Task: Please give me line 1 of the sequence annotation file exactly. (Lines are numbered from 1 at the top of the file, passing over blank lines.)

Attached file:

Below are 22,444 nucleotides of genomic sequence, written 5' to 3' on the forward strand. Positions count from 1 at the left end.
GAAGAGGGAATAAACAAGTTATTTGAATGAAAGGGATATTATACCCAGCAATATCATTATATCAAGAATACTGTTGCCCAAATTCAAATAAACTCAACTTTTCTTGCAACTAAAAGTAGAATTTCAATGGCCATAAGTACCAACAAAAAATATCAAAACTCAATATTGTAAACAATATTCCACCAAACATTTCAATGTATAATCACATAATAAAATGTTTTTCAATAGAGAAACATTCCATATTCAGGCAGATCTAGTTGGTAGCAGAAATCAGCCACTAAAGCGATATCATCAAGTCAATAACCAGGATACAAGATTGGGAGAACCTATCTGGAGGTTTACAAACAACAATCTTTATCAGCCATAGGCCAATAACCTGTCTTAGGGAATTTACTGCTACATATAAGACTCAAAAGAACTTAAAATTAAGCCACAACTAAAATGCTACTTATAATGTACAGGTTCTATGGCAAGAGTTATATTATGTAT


Below are 22,444 nucleotides of genomic sequence, written 5' to 3' on the forward strand. Positions count from 1 at the left end.